Four formerly developing countries took the reins during climate talks in Copenhagen: China, India, Brazil, and South Africa. It could herald a redistribution of global clout, some experts say.
While Obama remains a ‘rock star’ in many countries, skeptics don’t see much tangible change in US policy.
Secretary-General Ban Ki-moon warned at UN food summit in Rome that 6 million children die of hunger a year, but critics say new money to tackle the problem is unlikely.
Hillary Clinton announced new aid programs at a two-day forum with Arab leaders in Morocco, which she held up as a model for democratic reform in the region.
Hunger and food insecurity can destabilize whole regions. That dimension is raising new interest in tackling the issue, says Kanayo Nwanze, the new head of the UN's International Fund for Agricultural Development.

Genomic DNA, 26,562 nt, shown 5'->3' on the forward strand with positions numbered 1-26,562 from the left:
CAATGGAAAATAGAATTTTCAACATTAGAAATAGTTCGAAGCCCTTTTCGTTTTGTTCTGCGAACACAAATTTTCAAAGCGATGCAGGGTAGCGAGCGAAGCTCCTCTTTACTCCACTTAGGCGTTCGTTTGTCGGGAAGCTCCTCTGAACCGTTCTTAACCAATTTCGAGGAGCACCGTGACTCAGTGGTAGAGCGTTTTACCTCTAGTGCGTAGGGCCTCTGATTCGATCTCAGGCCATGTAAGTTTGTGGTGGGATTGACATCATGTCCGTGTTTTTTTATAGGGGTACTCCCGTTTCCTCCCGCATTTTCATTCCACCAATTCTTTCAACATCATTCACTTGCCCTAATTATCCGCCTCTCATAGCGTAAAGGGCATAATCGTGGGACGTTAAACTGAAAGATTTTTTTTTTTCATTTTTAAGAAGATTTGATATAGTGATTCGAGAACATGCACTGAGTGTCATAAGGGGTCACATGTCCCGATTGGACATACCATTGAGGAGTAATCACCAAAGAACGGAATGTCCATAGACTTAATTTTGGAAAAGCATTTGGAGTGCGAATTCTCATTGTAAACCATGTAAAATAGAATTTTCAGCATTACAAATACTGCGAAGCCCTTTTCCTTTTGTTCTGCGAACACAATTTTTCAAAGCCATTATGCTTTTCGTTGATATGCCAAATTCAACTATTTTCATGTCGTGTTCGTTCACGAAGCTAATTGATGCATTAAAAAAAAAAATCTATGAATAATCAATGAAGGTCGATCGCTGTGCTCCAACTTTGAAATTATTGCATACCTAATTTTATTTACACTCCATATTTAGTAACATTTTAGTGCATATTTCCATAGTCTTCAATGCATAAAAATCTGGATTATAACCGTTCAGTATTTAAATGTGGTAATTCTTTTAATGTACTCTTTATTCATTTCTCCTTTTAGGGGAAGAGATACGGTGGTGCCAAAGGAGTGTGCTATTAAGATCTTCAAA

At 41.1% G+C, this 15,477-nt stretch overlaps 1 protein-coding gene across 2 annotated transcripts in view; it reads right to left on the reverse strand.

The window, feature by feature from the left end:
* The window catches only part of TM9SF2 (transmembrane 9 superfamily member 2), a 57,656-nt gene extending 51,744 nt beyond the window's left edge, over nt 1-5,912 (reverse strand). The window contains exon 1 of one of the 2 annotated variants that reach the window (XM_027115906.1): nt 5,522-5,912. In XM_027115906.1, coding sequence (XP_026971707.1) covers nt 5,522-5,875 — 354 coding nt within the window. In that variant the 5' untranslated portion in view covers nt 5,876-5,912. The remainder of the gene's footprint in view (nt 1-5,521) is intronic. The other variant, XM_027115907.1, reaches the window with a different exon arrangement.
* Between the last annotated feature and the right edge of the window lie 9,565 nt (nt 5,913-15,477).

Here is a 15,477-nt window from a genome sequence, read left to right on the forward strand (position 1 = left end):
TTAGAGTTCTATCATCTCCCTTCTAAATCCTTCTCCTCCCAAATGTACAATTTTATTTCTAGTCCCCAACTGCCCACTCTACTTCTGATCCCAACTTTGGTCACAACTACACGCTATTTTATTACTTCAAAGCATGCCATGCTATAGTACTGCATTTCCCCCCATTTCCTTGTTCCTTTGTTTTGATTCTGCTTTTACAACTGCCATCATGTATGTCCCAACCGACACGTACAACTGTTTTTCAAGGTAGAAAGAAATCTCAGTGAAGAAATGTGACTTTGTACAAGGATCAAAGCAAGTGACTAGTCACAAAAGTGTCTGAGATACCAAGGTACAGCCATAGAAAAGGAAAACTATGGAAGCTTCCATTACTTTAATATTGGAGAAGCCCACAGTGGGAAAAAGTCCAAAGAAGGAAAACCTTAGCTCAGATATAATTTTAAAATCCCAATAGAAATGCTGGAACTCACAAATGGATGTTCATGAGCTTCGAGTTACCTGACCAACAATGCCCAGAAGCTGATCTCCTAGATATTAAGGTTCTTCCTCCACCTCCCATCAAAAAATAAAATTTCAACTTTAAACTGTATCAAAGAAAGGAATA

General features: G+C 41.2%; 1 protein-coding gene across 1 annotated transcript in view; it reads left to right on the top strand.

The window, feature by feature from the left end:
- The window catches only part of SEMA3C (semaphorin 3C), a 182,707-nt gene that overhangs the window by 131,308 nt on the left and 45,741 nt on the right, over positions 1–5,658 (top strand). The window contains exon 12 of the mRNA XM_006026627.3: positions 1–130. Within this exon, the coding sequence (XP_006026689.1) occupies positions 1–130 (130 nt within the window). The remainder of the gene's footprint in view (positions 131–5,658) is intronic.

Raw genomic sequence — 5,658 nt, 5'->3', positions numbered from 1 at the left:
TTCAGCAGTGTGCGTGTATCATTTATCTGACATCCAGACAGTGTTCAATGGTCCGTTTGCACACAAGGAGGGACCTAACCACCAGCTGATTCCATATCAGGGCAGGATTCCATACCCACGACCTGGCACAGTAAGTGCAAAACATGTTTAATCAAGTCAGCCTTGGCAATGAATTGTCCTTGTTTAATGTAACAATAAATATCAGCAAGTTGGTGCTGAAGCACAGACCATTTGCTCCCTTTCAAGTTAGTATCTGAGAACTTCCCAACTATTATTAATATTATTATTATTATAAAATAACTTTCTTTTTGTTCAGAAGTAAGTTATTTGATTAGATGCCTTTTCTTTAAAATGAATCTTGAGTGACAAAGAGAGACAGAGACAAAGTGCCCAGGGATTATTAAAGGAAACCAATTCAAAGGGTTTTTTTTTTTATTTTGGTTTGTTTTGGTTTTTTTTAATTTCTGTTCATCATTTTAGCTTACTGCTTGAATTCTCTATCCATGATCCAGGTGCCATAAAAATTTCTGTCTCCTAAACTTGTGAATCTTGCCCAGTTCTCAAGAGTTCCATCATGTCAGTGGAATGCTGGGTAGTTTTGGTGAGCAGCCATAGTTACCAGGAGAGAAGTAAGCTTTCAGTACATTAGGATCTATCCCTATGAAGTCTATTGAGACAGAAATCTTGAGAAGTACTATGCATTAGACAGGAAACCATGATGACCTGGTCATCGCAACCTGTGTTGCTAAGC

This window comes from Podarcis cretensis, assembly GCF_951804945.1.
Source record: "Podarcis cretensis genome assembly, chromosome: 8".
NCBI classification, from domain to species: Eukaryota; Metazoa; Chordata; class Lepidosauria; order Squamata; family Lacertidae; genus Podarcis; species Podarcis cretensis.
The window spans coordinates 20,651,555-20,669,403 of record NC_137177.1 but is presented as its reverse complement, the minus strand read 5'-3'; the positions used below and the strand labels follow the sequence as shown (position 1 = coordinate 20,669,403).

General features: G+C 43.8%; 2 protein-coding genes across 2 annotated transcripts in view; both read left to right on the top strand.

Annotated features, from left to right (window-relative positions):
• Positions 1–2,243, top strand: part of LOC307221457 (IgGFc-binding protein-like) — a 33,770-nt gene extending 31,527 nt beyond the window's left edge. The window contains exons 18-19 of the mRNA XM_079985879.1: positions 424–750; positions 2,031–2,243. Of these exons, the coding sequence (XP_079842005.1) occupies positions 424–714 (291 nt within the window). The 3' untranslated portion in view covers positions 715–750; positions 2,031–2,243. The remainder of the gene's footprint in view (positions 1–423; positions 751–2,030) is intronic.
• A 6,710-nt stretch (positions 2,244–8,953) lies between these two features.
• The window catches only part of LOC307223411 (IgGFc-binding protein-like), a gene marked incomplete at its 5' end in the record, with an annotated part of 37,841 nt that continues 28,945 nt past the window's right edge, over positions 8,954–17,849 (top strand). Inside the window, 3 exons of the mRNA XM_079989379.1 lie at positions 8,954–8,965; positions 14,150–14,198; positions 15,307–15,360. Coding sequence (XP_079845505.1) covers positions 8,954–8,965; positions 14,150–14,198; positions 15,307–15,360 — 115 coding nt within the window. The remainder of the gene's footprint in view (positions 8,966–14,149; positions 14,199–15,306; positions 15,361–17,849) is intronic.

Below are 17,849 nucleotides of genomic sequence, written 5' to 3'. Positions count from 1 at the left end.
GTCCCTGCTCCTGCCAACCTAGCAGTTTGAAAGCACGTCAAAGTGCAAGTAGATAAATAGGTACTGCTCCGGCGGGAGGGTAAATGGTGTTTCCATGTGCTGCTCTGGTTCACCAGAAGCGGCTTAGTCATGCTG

American consumers can no longer borrow madly to buy so many goods from abroad. Shoppers in emerging nations must be the next engine of growth, some argue.
Obama can claim some advances, including a toughened international stance toward Iran. But the president also endured a setback on Middle East peace.
An expansive governing role for the G20, discussed Thursday by Britain's Gordon Brown, isn't passing the sniff test for many economists.
The group weathered this challenge, but the developing world needs more say in heading off future ones.
Activists from the ecological group Greenpeace unload fake radioactive barrels in front of the Christian Democrats party (CDU) headquarters in Berlin, Germany on June 28. Greenpeace's Trojan horse was created to protest the party's atomic energy policies.